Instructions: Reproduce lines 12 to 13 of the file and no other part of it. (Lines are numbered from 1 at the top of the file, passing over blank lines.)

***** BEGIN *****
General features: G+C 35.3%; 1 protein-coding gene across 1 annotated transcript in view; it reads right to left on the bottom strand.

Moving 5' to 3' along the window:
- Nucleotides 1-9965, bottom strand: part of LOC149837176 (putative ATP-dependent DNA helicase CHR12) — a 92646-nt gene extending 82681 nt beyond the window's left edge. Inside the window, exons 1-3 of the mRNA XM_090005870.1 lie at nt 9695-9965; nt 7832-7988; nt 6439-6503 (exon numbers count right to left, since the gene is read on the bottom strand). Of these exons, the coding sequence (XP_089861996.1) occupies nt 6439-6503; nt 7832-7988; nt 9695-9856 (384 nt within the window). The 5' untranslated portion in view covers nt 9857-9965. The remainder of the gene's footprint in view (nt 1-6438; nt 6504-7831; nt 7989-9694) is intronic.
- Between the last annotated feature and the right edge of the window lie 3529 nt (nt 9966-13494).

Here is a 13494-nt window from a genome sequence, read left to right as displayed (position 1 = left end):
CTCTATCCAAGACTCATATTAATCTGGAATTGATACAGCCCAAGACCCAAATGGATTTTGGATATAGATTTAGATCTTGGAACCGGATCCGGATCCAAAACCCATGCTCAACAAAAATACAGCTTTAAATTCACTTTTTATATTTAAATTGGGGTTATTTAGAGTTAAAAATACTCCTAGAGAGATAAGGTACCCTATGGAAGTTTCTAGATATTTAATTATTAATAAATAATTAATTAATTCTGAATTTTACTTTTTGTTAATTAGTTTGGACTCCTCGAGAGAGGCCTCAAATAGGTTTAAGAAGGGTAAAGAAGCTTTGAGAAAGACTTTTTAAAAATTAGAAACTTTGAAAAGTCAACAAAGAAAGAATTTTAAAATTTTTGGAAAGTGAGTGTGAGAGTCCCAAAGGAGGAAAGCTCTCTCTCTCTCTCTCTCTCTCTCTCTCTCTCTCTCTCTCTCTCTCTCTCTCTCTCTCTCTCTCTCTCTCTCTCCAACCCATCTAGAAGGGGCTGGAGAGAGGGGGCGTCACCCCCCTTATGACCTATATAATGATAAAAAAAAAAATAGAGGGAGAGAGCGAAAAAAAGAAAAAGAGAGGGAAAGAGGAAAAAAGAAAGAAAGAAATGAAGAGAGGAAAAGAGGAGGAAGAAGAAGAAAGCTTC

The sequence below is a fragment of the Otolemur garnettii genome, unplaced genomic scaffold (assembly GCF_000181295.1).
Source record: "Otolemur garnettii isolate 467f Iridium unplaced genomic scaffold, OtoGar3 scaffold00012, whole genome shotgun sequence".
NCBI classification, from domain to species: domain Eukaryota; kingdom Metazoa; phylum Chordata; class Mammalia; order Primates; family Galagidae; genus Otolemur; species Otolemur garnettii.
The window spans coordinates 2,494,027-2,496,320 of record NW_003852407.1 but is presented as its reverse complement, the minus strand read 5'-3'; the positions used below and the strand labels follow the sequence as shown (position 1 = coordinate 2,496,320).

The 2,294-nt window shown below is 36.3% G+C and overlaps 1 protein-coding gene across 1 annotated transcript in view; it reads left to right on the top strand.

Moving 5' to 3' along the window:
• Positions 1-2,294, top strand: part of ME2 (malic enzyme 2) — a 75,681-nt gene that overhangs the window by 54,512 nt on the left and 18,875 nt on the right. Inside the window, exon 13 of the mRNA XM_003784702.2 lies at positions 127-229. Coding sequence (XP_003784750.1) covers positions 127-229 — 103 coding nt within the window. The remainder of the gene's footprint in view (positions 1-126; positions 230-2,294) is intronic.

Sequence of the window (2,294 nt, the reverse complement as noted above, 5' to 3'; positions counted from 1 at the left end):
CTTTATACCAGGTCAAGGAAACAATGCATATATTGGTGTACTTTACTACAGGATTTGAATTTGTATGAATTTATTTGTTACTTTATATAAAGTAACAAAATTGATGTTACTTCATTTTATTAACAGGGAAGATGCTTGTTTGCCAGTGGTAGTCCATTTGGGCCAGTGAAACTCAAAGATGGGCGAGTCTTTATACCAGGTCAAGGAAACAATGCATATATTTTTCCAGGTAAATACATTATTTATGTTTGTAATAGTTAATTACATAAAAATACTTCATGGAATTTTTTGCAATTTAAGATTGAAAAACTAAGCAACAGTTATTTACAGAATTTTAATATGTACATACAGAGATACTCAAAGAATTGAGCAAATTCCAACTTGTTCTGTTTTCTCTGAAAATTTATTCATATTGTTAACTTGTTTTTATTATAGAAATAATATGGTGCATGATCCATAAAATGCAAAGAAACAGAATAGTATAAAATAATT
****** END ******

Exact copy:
Moving 5' to 3' along the window:
• Positions 1-2,294, top strand: part of ME2 (malic enzyme 2) — a 75,681-nt gene that overhangs the window by 54,512 nt on the left and 18,875 nt on the right. Inside the window, exon 13 of the mRNA XM_003784702.2 lies at positions 127-229. Coding sequence (XP_003784750.1) covers positions 127-229 — 103 coding nt within the window. The remainder of the gene's footprint in view (positions 1-126; positions 230-2,294) is intronic.